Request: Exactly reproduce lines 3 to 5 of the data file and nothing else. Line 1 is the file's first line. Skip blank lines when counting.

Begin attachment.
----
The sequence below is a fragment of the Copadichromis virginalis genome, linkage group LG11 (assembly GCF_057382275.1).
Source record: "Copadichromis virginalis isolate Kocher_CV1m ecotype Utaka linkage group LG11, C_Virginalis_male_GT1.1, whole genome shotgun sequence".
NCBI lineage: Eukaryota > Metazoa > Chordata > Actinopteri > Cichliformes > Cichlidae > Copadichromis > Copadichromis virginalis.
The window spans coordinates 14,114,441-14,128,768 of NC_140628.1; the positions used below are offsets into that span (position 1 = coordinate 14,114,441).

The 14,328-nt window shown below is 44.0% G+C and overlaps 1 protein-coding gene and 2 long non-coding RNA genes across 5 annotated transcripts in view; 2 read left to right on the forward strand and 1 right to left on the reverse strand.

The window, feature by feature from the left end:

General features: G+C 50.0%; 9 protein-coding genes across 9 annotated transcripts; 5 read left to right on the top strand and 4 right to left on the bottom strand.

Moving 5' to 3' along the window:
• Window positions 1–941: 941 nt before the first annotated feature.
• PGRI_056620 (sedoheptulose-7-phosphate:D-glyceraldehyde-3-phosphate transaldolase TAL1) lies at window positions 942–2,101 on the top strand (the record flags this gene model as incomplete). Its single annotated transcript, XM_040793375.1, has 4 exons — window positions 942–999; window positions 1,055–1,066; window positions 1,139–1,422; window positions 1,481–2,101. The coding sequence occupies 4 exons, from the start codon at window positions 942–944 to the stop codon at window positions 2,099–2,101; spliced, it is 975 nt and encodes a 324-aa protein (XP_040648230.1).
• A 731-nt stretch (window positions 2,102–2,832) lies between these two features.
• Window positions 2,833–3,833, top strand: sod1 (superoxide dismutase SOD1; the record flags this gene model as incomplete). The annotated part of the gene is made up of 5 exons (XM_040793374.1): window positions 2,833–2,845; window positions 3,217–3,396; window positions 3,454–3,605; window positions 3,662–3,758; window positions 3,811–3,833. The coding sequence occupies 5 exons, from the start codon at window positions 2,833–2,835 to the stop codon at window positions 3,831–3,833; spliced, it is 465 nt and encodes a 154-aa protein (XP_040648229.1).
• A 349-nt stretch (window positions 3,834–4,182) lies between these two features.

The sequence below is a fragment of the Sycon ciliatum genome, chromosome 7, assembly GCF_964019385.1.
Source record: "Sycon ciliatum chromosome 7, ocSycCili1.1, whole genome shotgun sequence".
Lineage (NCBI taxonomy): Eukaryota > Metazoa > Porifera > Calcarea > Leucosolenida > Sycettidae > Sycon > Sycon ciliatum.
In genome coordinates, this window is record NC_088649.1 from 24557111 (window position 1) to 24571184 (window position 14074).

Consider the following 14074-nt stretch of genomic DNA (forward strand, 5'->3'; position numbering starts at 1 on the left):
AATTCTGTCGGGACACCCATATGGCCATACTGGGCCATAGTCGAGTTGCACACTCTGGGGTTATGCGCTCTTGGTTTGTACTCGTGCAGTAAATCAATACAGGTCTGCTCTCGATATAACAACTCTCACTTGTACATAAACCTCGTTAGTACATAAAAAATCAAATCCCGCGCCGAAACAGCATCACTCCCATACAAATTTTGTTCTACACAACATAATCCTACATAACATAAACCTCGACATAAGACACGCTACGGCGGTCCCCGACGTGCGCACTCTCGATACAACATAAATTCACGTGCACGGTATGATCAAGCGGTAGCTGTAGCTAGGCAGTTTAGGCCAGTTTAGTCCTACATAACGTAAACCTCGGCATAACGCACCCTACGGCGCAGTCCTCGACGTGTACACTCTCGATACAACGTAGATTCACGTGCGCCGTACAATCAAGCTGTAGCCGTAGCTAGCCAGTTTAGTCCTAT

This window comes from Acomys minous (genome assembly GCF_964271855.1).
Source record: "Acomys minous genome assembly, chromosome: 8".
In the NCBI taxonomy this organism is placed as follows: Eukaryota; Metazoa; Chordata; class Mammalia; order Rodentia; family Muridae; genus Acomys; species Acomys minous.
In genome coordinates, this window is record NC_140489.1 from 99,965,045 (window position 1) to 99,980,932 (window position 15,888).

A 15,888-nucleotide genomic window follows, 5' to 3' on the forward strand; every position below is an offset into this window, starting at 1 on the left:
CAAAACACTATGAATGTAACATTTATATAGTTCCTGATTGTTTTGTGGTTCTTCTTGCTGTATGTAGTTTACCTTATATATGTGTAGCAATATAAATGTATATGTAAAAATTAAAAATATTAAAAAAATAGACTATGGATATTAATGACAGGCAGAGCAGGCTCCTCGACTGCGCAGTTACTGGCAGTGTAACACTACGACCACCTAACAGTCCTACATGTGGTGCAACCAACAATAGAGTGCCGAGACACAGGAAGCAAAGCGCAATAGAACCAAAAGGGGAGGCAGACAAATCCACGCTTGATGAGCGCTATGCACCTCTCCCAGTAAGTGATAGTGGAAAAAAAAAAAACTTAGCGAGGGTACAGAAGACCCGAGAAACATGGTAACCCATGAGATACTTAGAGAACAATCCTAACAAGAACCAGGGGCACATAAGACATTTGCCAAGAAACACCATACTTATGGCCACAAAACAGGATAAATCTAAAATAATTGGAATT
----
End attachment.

NCBI lineage: Eukaryota > Metazoa > Chordata > Actinopteri > Cichliformes > Cichlidae > Copadichromis > Copadichromis virginalis.
The window spans coordinates 14,114,441-14,128,768 of NC_140628.1; the positions used below are offsets into that span (position 1 = coordinate 14,114,441).

The 14,328-nt window shown below is 44.0% G+C and overlaps 1 protein-coding gene and 2 long non-coding RNA genes across 5 annotated transcripts in view; 2 read left to right on the forward strand and 1 right to left on the reverse strand.